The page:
I was at the beach with my family yesterday, it was empty and dusky and we had a fire on the headland, cooked freshly dug potatoes on the coals and ate them hot with butter and salt while we sat on the sand.
Looking around in the soft twilight glow, I saw my rosy-cheeked children, the container of chicken salad flecked with herbs from the garden, and fudgy squares of brownie dotted with squishy dried cherries and milky macadamias and I thought, “Finally, my life is like a Donna Hay magazine, or an Enid Blyton book with an updated menu!”
The current COVID-19 pandemic and extent of the restrictions on our lives has at times been surprising, confronting, frustrating and… wonderful.
While I, and others, had a shaky start in our adaption to a new way of living, it seems everyone I talk to now has good things to say about life in the age of social distancing, marvelling that as our worlds have gotten smaller, our happiness has grown.
With the exception of my four-year-old daughter, who still wants to go to the park every day (“coronavirus says no!”), the feedback I’m hearing is along the lines of, “I think we all know we shouldn’t go back to how it was.”
So, how was it before?
Perhaps the most confusing thing about why there’s such a noticeable difference since COVID-19 came to town is that many of us are so privileged and feel we have nothing to complain about.
Nice houses, a 40-hour workweek, expendable income, free time. Right?
Something I’ve been pondering since noticing positive changes in myself has been that my work hours haven’t changed much. Mostly what’s been cut from my life is fun stuff, or at least tolerable stuff, such as school and community events, playdates, visits with family, dinners with friends and weekends away.
It’s kept us so busy we haven’t had time to reflect on how we want our lives to be.
Our world leaders are growing increasingly anxious because the longer this all goes on, the more likely people will be reluctant to return to ‘normal life’.
We’ve accidentally been let off the economic wheel and can now look back and see the cogs for what they are: us. Exhausted, stressed and now slightly embarrassed to have fallen so hard for capitalism’s charms; principled right up to the minute we’re offered that well-paid job.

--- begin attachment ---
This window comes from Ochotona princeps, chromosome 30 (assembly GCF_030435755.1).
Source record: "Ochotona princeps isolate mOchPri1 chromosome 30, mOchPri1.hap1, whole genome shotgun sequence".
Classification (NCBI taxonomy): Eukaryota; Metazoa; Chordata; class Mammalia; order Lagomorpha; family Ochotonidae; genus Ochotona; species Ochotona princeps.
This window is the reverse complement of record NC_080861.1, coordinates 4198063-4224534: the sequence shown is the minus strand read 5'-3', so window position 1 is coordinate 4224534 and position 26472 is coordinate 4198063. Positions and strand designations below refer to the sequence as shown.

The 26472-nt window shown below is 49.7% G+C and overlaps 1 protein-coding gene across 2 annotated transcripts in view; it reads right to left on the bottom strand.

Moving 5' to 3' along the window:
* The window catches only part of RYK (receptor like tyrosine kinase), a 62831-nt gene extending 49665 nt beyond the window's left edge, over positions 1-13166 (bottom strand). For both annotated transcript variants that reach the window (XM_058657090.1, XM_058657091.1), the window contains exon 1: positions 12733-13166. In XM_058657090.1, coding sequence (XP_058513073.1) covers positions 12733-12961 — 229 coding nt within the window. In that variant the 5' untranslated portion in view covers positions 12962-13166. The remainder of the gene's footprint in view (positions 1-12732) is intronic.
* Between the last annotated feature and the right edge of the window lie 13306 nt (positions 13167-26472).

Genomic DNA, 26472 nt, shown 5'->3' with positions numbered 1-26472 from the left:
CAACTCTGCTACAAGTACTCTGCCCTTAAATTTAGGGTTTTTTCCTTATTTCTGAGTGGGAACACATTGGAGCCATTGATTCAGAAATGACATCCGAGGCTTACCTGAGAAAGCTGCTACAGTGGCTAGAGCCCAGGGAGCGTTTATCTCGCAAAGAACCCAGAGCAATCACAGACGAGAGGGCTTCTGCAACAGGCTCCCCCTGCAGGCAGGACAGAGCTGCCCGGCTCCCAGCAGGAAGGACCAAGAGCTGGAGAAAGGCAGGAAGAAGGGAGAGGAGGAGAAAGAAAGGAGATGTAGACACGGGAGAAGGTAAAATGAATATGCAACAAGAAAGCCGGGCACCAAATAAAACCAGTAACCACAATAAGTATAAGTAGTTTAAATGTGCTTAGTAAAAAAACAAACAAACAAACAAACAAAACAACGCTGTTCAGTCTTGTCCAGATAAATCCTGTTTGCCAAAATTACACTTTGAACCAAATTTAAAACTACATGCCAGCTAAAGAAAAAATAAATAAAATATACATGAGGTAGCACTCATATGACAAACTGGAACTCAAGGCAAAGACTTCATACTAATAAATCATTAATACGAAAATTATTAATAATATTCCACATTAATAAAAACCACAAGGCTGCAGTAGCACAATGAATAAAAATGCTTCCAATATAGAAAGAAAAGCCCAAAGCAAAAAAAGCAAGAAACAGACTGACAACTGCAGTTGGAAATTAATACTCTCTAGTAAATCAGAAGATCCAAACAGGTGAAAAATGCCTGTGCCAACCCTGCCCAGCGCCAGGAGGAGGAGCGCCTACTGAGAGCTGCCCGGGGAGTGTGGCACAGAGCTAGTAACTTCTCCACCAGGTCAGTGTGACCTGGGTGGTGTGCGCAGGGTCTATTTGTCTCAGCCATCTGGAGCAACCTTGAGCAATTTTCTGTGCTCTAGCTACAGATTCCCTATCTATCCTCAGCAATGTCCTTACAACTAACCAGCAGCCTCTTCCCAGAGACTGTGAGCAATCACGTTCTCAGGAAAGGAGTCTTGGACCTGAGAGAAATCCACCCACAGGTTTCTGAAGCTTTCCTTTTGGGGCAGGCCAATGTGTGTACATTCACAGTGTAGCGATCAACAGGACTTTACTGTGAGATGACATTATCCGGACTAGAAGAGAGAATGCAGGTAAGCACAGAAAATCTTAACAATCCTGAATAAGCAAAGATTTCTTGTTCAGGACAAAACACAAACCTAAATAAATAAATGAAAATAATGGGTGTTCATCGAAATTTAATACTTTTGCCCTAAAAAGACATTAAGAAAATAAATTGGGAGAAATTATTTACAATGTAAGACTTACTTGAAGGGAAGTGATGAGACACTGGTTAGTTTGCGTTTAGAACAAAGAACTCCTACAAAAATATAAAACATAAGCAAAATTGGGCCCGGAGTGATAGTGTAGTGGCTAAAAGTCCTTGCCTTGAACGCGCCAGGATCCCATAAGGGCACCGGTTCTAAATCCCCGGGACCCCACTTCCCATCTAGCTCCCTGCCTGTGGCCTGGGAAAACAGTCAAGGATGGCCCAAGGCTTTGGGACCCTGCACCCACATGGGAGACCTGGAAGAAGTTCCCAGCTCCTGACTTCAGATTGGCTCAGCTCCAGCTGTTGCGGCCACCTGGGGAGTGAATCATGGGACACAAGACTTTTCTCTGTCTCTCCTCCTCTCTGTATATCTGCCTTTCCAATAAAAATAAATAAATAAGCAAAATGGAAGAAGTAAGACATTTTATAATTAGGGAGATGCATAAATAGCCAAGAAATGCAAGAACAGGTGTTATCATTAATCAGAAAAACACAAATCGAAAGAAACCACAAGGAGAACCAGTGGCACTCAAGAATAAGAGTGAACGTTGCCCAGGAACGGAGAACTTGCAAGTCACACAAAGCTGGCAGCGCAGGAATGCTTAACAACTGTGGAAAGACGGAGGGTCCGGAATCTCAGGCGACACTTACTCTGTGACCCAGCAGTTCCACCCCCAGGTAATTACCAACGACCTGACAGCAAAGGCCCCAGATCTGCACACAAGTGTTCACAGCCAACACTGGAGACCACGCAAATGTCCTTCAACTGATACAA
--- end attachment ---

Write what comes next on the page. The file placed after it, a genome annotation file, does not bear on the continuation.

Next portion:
To be fair, moderation in capitalism is difficult to achieve. It’s kind of like addressing overeating in that you can’t go cold turkey; we must eat and unless we’re going all-out extreme, we must be part of some economic system.
Since COVID-19, it’s not that I don’t sometimes feel stressed, but generally I feel closer to peace and the only explanation I can think of is that we are doing less and have fewer choices.
It’s a feeling I hear echoed around me.
“I don’t even know what it was that kept me so busy before, but I love this, it’s a simpler life,” a friend of my mum’s told me.
Doctors recommend using yoga and meditation to train ourselves to find peace where there is none so we can continue to live our busy lives. But what if the solution is as simple as doing less?
As I walk through the bush, barefoot and silent, reaching out to touch the smooth trunks of spotted gums, making eyes with a grey kangaroo, still as a statue, I feel I don’t need yoga or meditation to get me through this life any more.
I’m salty and loose-limbed and my mind is free, a feeling usually only achieved on holidays of a week or more.
And as I bite into one of those brownies on the beach, I realise it was never about the Donna Hay-worthy food.
I could’ve thrown together this picnic in our pre-COVID-19 life and we could have wedged it between all the other things in a weekend.
What I couldn’t conjure up is the expansiveness of time that we have now.
The thing that we lust after when we page through a magazine is having the time to swan about in a field at sunset with no concern for the past or future.
We’ve mistakenly believed for so long that making brownies or buying something will have the same effect, but it was never going to replace what we’ve been donating to capitalism for so long: our precious time.